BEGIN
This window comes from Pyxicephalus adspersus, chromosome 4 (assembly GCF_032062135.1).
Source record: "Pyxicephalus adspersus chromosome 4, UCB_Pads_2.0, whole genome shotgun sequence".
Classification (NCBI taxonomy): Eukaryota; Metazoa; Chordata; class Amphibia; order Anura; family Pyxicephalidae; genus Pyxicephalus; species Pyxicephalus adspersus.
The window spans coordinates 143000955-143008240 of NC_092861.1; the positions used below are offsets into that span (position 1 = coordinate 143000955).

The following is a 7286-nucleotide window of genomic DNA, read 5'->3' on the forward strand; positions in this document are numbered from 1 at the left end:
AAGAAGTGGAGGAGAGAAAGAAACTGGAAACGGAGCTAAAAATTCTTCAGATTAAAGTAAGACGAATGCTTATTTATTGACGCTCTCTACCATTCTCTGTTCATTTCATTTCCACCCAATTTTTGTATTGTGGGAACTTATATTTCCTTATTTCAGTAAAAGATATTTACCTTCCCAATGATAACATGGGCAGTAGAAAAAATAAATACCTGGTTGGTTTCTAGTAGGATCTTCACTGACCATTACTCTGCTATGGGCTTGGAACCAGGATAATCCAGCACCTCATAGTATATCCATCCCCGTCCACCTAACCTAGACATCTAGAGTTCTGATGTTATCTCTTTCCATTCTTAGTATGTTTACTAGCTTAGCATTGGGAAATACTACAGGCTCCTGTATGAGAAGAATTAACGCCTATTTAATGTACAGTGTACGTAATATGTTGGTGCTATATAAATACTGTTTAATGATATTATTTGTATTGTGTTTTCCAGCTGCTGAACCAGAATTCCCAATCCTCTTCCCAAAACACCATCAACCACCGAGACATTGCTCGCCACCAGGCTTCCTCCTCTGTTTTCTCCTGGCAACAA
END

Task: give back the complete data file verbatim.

This window comes from Pyxicephalus adspersus, chromosome 4 (assembly GCF_032062135.1).
Source record: "Pyxicephalus adspersus chromosome 4, UCB_Pads_2.0, whole genome shotgun sequence".
Classification (NCBI taxonomy): Eukaryota; Metazoa; Chordata; class Amphibia; order Anura; family Pyxicephalidae; genus Pyxicephalus; species Pyxicephalus adspersus.
The window spans coordinates 143000955-143008240 of NC_092861.1; the positions used below are offsets into that span (position 1 = coordinate 143000955).

The following is a 7286-nucleotide window of genomic DNA, read 5'->3' on the forward strand; positions in this document are numbered from 1 at the left end:
AAGAAGTGGAGGAGAGAAAGAAACTGGAAACGGAGCTAAAAATTCTTCAGATTAAAGTAAGACGAATGCTTATTTATTGACGCTCTCTACCATTCTCTGTTCATTTCATTTCCACCCAATTTTTGTATTGTGGGAACTTATATTTCCTTATTTCAGTAAAAGATATTTACCTTCCCAATGATAACATGGGCAGTAGAAAAAATAAATACCTGGTTGGTTTCTAGTAGGATCTTCACTGACCATTACTCTGCTATGGGCTTGGAACCAGGATAATCCAGCACCTCATAGTATATCCATCCCCGTCCACCTAACCTAGACATCTAGAGTTCTGATGTTATCTCTTTCCATTCTTAGTATGTTTACTAGCTTAGCATTGGGAAATACTACAGGCTCCTGTATGAGAAGAATTAACGCCTATTTAATGTACAGTGTACGTAATATGTTGGTGCTATATAAATACTGTTTAATGATATTATTTGTATTGTGTTTTCCAGCTGCTGAACCAGAATTCCCAATCCTCTTCCCAAAACACCATCAACCACCGAGACATTGCTCGCCACCAGGCTTCCTCCTCTGTTTTCTCCTGGCAACAA